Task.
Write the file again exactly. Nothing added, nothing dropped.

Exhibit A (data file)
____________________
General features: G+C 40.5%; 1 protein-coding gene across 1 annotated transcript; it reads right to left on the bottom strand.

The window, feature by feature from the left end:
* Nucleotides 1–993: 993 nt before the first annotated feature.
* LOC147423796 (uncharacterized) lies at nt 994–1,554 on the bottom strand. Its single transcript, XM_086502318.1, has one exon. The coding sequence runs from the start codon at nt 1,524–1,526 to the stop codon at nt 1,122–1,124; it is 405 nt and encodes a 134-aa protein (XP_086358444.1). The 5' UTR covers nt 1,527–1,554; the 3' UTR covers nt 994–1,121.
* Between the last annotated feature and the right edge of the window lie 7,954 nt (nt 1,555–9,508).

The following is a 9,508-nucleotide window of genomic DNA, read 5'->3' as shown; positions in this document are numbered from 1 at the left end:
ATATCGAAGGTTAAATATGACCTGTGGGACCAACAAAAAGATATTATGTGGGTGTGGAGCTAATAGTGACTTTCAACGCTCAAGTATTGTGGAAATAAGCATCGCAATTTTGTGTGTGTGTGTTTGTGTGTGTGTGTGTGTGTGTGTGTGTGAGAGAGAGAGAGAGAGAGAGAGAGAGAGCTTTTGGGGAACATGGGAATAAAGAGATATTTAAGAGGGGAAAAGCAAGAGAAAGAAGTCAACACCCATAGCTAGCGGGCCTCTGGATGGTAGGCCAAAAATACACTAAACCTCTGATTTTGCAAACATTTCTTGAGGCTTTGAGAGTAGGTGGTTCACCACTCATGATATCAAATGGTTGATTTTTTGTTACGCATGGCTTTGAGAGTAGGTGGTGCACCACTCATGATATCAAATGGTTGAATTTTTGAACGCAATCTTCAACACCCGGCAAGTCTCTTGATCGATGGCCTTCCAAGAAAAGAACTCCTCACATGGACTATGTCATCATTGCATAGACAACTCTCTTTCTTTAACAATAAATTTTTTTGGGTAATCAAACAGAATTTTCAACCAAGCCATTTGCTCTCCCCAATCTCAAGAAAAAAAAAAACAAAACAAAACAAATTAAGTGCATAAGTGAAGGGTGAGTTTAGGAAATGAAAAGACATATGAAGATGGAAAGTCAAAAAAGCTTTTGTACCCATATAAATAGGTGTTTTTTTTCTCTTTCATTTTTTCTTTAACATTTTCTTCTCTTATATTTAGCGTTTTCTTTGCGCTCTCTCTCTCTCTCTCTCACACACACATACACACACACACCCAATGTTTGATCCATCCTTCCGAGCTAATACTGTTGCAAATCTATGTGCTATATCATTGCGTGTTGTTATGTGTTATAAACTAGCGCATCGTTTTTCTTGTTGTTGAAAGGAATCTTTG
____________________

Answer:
General features: G+C 40.5%; 1 protein-coding gene across 1 annotated transcript; it reads right to left on the bottom strand.

The window, feature by feature from the left end:
* Nucleotides 1–993: 993 nt before the first annotated feature.
* LOC147423796 (uncharacterized) lies at nt 994–1,554 on the bottom strand. Its single transcript, XM_086502318.1, has one exon. The coding sequence runs from the start codon at nt 1,524–1,526 to the stop codon at nt 1,122–1,124; it is 405 nt and encodes a 134-aa protein (XP_086358444.1). The 5' UTR covers nt 1,527–1,554; the 3' UTR covers nt 994–1,121.
* Between the last annotated feature and the right edge of the window lie 7,954 nt (nt 1,555–9,508).

The following is a 9,508-nucleotide window of genomic DNA, read 5'->3' as shown; positions in this document are numbered from 1 at the left end:
ATATCGAAGGTTAAATATGACCTGTGGGACCAACAAAAAGATATTATGTGGGTGTGGAGCTAATAGTGACTTTCAACGCTCAAGTATTGTGGAAATAAGCATCGCAATTTTGTGTGTGTGTGTTTGTGTGTGTGTGTGTGTGTGTGTGTGTGAGAGAGAGAGAGAGAGAGAGAGAGAGAGCTTTTGGGGAACATGGGAATAAAGAGATATTTAAGAGGGGAAAAGCAAGAGAAAGAAGTCAACACCCATAGCTAGCGGGCCTCTGGATGGTAGGCCAAAAATACACTAAACCTCTGATTTTGCAAACATTTCTTGAGGCTTTGAGAGTAGGTGGTTCACCACTCATGATATCAAATGGTTGATTTTTTGTTACGCATGGCTTTGAGAGTAGGTGGTGCACCACTCATGATATCAAATGGTTGAATTTTTGAACGCAATCTTCAACACCCGGCAAGTCTCTTGATCGATGGCCTTCCAAGAAAAGAACTCCTCACATGGACTATGTCATCATTGCATAGACAACTCTCTTTCTTTAACAATAAATTTTTTTGGGTAATCAAACAGAATTTTCAACCAAGCCATTTGCTCTCCCCAATCTCAAGAAAAAAAAAAACAAAACAAAACAAATTAAGTGCATAAGTGAAGGGTGAGTTTAGGAAATGAAAAGACATATGAAGATGGAAAGTCAAAAAAGCTTTTGTACCCATATAAATAGGTGTTTTTTTTCTCTTTCATTTTTTCTTTAACATTTTCTTCTCTTATATTTAGCGTTTTCTTTGCGCTCTCTCTCTCTCTCTCTCACACACACATACACACACACACCCAATGTTTGATCCATCCTTCCGAGCTAATACTGTTGCAAATCTATGTGCTATATCATTGCGTGTTGTTATGTGTTATAAACTAGCGCATCGTTTTTCTTGTTGTTGAAAGGAATCTTTG